Erin Posey and Answered Prayers. Photo courtesy of Alex Stahl.

Erin Posey, equipment manager, is pursuing a Ph.D. in Animal Science focused on vascular disease and obesity. Posey and her horse Answered Prayers (Carter) have shown at the 2017 USEA Pine Hill Horse Trials in Beginner Novice and the 2018 USEA Texas Rose Horse Trials. Posey’s goals for Championships are to come across the XC flags with a sound and happy horse, and to end on a number and not a letter. After working with Carter for the last year and a half to come back from his Kissing Spine diagnosis. Posey is so proud of how much he's given her, and how willing he is to give his best every single ride.

 


Anna Blozinski and Astrological Sign. Photo courtesy of Alex Stahl.

Anna Blozinski, secretary, class of 2018, graduated with her degree in Biochemistry and is attending graduate school at The University of Texas School of Public Health in Houston. Blozinski will be competing with her horse Astronomical Sign (Astro). They started eventing just two years ago. This year, they competed at the 2017 Pine Hill Horse Trials and the 2018 Texas Rose Horse Trials. Their goal for the Championship is to have fun before leaving for graduate school. “I know as a relatively green pair in eventing we are not expected to be first in our division,” Blozinski said. “But never tell an old dog he can’t learn new tricks."


Kaitlyn Harkin and Texas Renegade. Photo courtesy of Abbie Chappell.

Kaitlyn Harkin is studying Agricultural Communications and Journalism will be competing with her trainer Abbie Chappell’s horse Texas Renegade (Calvin).  The two have only been working together for the past two months, but they are excited to show off their progress. Harkin previously showed in the hunter/jumpers, but she fell in love with cross-country and the ridability eventing requires. Since this is Harkin’s first time at the Championship, her goal is to go out there and have the best possible time with her team.


Ev Voltura and Beyond Infinity. Photo courtesy of Clarissa Conrad.

Veterinarian Pathology Ph.D. student Ev Voltura and her horse Beyond Infinity (Vinnie) will be making the trip to Virginia for the first time. They competed at Beginner Novice at the 2018 MeadowCreek Horse Trials and several schooling dressage shows and horse trials. In addition, Voltura has accumulated about a 100 volunteer hours at various events to support and improve her knowledge of the sport. Their goals for the Championship is to utilize the collective efforts of her team, self, and horse over this past year to the best of her ability.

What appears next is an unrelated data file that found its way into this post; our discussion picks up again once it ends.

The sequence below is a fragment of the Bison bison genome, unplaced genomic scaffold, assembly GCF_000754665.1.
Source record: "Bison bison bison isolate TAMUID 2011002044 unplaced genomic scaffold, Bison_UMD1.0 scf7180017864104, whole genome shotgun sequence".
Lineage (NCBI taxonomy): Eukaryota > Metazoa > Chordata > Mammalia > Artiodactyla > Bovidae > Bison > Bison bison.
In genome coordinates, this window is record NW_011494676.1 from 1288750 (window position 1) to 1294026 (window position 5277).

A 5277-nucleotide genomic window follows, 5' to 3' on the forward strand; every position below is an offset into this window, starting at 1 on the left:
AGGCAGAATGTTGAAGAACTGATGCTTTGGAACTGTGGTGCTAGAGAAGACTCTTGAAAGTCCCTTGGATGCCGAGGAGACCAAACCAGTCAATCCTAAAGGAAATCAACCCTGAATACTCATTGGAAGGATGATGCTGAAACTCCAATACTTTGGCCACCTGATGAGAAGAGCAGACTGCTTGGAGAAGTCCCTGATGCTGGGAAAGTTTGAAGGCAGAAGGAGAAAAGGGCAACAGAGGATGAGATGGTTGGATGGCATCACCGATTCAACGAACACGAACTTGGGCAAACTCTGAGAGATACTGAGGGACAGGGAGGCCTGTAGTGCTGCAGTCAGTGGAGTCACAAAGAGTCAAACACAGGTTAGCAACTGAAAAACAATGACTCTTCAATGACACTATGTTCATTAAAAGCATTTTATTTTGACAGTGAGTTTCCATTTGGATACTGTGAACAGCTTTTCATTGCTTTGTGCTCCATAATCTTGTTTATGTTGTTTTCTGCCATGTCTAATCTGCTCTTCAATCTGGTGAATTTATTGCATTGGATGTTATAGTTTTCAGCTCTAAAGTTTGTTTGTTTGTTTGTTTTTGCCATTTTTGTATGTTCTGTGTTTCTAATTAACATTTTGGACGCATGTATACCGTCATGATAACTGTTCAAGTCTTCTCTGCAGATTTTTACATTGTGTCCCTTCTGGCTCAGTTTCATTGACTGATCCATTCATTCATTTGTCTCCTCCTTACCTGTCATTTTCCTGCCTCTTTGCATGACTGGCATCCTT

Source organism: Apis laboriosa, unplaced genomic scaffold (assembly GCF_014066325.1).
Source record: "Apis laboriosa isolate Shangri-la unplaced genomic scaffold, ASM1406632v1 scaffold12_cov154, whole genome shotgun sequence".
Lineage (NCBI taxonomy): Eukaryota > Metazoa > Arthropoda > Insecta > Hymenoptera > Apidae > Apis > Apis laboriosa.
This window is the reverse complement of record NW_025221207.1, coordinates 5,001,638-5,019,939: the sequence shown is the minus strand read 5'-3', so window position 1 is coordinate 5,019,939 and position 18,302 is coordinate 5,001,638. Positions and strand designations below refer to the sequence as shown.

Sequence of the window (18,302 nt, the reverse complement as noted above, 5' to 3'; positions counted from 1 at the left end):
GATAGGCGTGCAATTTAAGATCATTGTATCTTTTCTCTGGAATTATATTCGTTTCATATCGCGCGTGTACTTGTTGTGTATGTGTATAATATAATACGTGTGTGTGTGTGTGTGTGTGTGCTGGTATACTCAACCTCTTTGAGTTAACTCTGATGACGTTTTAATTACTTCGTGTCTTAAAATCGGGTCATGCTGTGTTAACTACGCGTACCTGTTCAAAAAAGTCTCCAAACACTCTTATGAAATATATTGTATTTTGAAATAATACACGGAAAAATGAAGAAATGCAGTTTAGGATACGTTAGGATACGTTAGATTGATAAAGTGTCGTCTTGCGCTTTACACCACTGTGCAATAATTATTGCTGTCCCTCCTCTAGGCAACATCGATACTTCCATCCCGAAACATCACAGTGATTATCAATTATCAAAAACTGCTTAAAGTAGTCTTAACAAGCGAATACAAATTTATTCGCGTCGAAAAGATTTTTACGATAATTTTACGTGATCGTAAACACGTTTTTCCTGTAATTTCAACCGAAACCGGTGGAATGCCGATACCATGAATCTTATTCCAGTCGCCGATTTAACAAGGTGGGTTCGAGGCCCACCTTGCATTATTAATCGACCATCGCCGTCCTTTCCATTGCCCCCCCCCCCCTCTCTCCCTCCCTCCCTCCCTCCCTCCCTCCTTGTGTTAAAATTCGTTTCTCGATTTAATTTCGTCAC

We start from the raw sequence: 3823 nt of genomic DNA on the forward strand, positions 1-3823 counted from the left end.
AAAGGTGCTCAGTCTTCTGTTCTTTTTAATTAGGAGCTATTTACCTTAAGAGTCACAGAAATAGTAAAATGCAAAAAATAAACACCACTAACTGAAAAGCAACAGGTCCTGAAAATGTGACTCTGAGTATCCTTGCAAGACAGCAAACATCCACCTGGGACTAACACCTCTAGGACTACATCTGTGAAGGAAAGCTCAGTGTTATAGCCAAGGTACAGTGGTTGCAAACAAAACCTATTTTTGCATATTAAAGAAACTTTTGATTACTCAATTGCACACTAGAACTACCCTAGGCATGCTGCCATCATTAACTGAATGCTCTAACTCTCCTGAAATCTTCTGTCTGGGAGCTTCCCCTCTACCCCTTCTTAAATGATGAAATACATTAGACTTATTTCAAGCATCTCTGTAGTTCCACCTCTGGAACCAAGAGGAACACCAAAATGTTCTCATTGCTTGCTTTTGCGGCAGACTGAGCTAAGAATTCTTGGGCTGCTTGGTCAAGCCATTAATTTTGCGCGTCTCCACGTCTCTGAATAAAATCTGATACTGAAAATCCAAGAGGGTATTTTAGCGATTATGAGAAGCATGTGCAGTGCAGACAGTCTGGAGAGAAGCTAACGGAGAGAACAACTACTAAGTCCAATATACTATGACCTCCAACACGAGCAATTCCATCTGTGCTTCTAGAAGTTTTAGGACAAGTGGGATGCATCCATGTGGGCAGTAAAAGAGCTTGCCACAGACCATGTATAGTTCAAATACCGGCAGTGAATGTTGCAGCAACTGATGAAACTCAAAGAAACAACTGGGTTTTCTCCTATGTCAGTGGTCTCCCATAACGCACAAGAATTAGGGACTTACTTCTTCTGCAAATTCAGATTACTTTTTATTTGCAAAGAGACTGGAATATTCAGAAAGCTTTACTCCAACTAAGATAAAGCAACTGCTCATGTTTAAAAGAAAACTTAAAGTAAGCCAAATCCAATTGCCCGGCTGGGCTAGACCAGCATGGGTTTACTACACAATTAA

The team will be hosting a tailgate on Friday May 25, 2018 for everyone competing at this year USEA Intercollegiate Championship at 5:00 p.m.

For more information about the Texas A&M Eventing Team visit their website, Facebook page, and Instagram @tamueventing.

About the USEA Intercollegiate Eventing Program

The USEA Intercollegiate Eventing Program was established in 2014 to provide a framework within which eventing teams and individual competitors could flourish at universities and colleges across the country. The USEA offers a discount of $25 on annual USEA memberships for current students of universities and colleges registered as Affiliates with the USEA and many events across the country now offer Intercollegiate Team Challenges throughout the year, where collegiate eventers can compete individually as well as on teams with their fellow students.

In Intercollegiate Team Challenges, each rider’s score is multiplied by a coefficient appropriate for their level to account for differences in level difficulty and then the individual scores are added together to determine the team score. Only the best three individual scores will count towards the team score, so teams of four will have one “drop” score. Click here to learn more about the USEA Intercollegiate Eventing Program.

The USEA wants to feature your collegiate eventing team in our Intercollegiate Eventing Spotlight series! Please send your story and photos to Jessica Duffy to be featured.